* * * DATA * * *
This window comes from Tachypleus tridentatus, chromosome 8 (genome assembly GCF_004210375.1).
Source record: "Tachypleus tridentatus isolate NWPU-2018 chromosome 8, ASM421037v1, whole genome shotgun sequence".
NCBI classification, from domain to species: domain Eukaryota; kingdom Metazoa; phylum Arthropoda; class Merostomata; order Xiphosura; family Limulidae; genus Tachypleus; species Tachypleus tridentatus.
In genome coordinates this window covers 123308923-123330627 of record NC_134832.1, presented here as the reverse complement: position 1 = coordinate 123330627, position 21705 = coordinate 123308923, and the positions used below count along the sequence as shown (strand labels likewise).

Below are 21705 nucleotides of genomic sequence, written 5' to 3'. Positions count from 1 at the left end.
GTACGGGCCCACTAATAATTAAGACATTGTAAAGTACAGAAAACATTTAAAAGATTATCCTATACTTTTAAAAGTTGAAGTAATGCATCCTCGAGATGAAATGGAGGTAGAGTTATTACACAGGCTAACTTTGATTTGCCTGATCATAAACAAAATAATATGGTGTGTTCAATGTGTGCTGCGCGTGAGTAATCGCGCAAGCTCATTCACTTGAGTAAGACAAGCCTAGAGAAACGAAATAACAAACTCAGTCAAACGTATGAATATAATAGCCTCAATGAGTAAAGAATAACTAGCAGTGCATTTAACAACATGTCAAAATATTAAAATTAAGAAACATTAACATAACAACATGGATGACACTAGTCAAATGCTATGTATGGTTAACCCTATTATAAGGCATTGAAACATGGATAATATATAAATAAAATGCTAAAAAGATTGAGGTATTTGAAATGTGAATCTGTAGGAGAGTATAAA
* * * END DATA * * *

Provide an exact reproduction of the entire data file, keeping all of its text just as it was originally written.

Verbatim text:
This window comes from Tachypleus tridentatus, chromosome 8 (genome assembly GCF_004210375.1).
Source record: "Tachypleus tridentatus isolate NWPU-2018 chromosome 8, ASM421037v1, whole genome shotgun sequence".
NCBI classification, from domain to species: domain Eukaryota; kingdom Metazoa; phylum Arthropoda; class Merostomata; order Xiphosura; family Limulidae; genus Tachypleus; species Tachypleus tridentatus.
In genome coordinates this window covers 123308923-123330627 of record NC_134832.1, presented here as the reverse complement: position 1 = coordinate 123330627, position 21705 = coordinate 123308923, and the positions used below count along the sequence as shown (strand labels likewise).

Below are 21705 nucleotides of genomic sequence, written 5' to 3'. Positions count from 1 at the left end.
GTACGGGCCCACTAATAATTAAGACATTGTAAAGTACAGAAAACATTTAAAAGATTATCCTATACTTTTAAAAGTTGAAGTAATGCATCCTCGAGATGAAATGGAGGTAGAGTTATTACACAGGCTAACTTTGATTTGCCTGATCATAAACAAAATAATATGGTGTGTTCAATGTGTGCTGCGCGTGAGTAATCGCGCAAGCTCATTCACTTGAGTAAGACAAGCCTAGAGAAACGAAATAACAAACTCAGTCAAACGTATGAATATAATAGCCTCAATGAGTAAAGAATAACTAGCAGTGCATTTAACAACATGTCAAAATATTAAAATTAAGAAACATTAACATAACAACATGGATGACACTAGTCAAATGCTATGTATGGTTAACCCTATTATAAGGCATTGAAACATGGATAATATATAAATAAAATGCTAAAAAGATTGAGGTATTTGAAATGTGAATCTGTAGGAGAGTATAAA